Troy Redfern: The Wings of Salvation Review

Since 2015, Troy Redfern’s prolific output has seen him continuously venture out of his comfort zone. Having started out as a one-man-band, the producer, singer-songwriter, and multi-instrumentalist continues to reinvent himself, with his courageous and passionate traits prompting him to repeatedly roll the dice. Now recording alongside the support of Dave Marks (producer/multi-instrumentalist) and Paul Stewart (drums), the Herefordshire slide-guitarist pulls Rock ‘n’ Roll back to its core, with his latest album The Wings of Salvation capturing the genre’s retro, old-school qualities which inspired Redfern’s musical expedition in the first place.

A staple throughout his career to date, Redfern’s slide guitar work has repeatedly received widespread acclaim, with his intricate and fiery approach consistently at the heart of his expressive playing style. “Gasoline” opens his latest album in a similar vein, wasting no time in introducing the rumbustious guitar work and scintillating drumming, which both remain commanding features throughout the album’s duration. Adopting a unique 7/8 time signature, “Gasoline” immediately employs a distinct, spirited groove, which paired with the uplifting lyric; “the good times are here to stay”, ignites an unusually optimistic atmosphere. Redfern’s rustic approach continues into the prideful “Sweet Carolina”, a retro sounding Blues-Rock anthem commemorating the strength and independence of a woman who made the dignified transition from “a small town girl” into a “shining superstar”.

The Wings of Salvation owes great credit to the lethal combination of the 1935 Dobro resonator and the Magnatone Twilighter amplifier. This exact resonator steals the show on “Sweet Carolina”, amplifying the vibrations in a manner which induces an unforgettable solo towards the back end of the track. Far from being the only solo which ignites the tracklist, Redfern repeatedly reminds us of classic Blues Rock and how captivating and transcending these improvised solos can sound. “Come On”, “Can’t Let Go” and “Navajo” are just a handful of examples where Redfern’s solos evoke feelings of passion and reminiscence, the latter being a defiant, up-tempo country track, whose lyrics, “ain’t taking my freedom away – until my dying day” complement its vibrant atmosphere with a profound sense of defiance.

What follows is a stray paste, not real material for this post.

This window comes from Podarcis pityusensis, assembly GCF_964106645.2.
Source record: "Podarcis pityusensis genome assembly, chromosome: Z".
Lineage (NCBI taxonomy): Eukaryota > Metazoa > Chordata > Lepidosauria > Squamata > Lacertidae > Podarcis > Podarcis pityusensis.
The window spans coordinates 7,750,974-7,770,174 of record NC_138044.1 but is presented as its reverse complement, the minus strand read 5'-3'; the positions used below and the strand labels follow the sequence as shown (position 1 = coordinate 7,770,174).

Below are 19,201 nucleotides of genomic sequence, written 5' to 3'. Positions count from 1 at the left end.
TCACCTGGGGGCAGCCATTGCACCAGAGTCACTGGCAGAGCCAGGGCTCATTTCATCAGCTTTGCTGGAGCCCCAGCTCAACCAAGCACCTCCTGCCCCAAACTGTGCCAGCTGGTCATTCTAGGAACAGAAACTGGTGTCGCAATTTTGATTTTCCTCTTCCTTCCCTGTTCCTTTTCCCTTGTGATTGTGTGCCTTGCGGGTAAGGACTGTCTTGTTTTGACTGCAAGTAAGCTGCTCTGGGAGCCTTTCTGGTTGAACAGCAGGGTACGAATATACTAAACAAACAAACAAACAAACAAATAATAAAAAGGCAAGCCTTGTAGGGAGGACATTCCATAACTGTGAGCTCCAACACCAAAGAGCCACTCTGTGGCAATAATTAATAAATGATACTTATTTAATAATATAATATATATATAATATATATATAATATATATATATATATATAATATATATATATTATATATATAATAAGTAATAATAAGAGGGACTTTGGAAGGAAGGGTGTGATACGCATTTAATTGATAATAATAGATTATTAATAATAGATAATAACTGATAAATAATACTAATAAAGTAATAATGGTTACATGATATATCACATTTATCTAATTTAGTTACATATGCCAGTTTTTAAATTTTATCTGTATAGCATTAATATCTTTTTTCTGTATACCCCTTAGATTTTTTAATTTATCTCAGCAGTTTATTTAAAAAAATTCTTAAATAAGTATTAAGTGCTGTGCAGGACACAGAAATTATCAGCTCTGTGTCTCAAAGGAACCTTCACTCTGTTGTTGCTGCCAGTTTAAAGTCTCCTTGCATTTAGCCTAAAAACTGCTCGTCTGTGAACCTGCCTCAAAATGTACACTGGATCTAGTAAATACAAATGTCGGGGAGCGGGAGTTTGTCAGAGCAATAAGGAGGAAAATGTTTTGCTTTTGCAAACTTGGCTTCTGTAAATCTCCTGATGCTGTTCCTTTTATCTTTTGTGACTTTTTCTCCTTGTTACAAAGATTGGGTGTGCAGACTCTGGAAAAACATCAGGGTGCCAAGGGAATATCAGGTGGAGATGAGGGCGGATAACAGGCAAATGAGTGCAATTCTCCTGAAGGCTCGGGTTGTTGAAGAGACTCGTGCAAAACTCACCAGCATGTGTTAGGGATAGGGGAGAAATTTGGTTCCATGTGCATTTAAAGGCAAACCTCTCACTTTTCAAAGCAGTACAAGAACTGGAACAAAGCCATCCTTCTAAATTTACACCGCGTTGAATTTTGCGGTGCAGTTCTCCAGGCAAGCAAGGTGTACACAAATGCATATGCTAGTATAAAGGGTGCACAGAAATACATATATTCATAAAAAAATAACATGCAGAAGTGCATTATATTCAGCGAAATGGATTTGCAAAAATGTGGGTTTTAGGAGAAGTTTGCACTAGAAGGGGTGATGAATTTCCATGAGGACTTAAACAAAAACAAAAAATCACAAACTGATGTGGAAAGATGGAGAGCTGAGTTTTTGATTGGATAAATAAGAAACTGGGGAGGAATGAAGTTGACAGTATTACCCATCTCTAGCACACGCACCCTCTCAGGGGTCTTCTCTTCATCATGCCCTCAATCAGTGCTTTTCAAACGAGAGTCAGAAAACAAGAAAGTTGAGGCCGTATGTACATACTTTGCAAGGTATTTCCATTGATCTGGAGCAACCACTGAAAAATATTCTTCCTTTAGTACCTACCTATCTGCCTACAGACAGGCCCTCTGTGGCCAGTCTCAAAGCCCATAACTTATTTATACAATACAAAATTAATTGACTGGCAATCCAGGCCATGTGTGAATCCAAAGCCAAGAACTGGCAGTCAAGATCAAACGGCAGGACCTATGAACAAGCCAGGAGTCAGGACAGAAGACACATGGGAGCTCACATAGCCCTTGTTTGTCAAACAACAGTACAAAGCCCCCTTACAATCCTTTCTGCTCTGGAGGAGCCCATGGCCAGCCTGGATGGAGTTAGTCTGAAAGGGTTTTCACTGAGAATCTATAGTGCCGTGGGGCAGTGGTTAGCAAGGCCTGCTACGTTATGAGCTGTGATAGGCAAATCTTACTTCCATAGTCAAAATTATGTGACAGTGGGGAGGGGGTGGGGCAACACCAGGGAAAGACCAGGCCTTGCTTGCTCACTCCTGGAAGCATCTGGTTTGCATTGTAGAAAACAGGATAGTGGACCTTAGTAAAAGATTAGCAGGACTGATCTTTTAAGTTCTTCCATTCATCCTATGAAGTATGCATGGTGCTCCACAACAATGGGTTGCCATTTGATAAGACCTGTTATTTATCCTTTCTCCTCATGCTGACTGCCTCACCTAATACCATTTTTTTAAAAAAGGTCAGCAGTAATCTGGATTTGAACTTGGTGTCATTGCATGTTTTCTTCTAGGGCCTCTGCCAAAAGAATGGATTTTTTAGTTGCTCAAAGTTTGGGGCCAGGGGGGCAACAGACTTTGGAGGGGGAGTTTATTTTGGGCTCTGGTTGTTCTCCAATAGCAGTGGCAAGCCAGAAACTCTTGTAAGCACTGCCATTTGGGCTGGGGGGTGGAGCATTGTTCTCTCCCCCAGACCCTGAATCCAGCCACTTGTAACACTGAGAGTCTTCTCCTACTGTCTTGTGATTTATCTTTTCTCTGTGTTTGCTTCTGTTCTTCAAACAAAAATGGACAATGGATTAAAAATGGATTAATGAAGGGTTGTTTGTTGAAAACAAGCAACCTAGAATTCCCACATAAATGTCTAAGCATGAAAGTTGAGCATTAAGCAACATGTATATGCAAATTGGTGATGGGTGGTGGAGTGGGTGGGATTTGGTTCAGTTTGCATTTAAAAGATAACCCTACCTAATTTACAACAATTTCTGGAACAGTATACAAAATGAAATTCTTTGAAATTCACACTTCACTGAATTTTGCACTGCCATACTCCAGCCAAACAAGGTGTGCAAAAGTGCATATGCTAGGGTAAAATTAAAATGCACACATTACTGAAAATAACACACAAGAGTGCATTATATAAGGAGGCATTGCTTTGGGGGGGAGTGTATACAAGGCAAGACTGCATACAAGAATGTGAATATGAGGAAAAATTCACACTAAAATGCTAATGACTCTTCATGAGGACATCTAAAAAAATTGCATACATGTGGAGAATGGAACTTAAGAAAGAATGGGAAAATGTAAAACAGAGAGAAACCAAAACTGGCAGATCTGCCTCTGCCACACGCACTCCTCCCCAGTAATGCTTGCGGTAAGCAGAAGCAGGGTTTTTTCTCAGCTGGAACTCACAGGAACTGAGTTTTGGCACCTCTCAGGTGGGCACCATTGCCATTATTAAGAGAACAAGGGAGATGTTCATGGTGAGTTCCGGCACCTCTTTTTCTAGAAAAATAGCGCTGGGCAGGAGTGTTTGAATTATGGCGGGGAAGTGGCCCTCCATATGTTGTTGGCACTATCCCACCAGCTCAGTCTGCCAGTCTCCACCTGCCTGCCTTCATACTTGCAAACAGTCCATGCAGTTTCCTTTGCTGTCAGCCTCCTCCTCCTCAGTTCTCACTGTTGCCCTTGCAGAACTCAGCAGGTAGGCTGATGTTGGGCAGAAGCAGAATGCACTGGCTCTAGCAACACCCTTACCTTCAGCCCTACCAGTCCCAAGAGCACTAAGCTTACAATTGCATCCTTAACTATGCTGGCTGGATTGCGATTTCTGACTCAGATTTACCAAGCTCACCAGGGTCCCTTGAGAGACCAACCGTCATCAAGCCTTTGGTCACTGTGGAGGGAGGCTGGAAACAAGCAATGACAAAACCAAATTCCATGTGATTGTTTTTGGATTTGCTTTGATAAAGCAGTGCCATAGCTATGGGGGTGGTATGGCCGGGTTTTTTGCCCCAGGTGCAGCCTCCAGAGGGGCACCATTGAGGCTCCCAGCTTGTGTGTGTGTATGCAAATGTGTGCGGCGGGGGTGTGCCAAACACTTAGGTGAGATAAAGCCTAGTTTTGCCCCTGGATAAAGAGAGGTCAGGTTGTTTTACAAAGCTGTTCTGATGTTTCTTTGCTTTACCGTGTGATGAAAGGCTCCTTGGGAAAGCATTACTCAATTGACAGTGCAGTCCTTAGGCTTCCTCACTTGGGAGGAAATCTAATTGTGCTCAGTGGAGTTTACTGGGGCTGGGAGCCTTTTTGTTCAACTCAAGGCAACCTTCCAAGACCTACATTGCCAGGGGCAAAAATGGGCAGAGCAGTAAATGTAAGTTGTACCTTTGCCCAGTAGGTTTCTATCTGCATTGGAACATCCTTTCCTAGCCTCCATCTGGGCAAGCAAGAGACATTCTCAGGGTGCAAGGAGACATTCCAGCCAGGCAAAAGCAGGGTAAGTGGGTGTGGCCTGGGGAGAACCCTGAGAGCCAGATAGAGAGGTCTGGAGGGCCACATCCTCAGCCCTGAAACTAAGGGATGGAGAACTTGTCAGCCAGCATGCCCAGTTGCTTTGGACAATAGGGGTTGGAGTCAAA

As the record progresses, Redfern’s confidence translates over into some of the album’s more experimental tracks. “Dark Religion” sees him briefly exchange the vibrant, rhythmic Indie-Blues for a slow-burning, sinister track. With his ominous vocals capturing the “hell and damnation” which infest the track, the off-beat clapping and chilling guitar work combine to produce what is easily the album’s darkest song, without having to rely on a garish, abrasive sound. However, transitioning from this mystical atmosphere into the album’s most eccentric song in “Profane”, its frenetic drumming, relentless guitarwork, and punchy bass rhythm instigate a state of sheer mayhem.

The Wings of Salvation concludes in fine fashion, with Redfern presenting a stylistic change with the sassy refrain of “down, down, down” on the penultimate track. “Heart & Soul” draws the experience to a close on a reflective note, where the spacious, marching arrangement evokes a cinematic atmosphere, through which the suspense is greeted with the realisation that he’s “got to let go”. A consistent listen across its duration, Redfern’s deadly slide guitar, evocative vocals, and no-nonsense attitude emphatically captures the authentic sound of old-school Rock ‘n’ Roll.

The Review: 8.5/10

Can’t Miss Tracks

– Gasoline
– Navajo
– Dark Religion
– Profane

The Big Hit

– Gasoline

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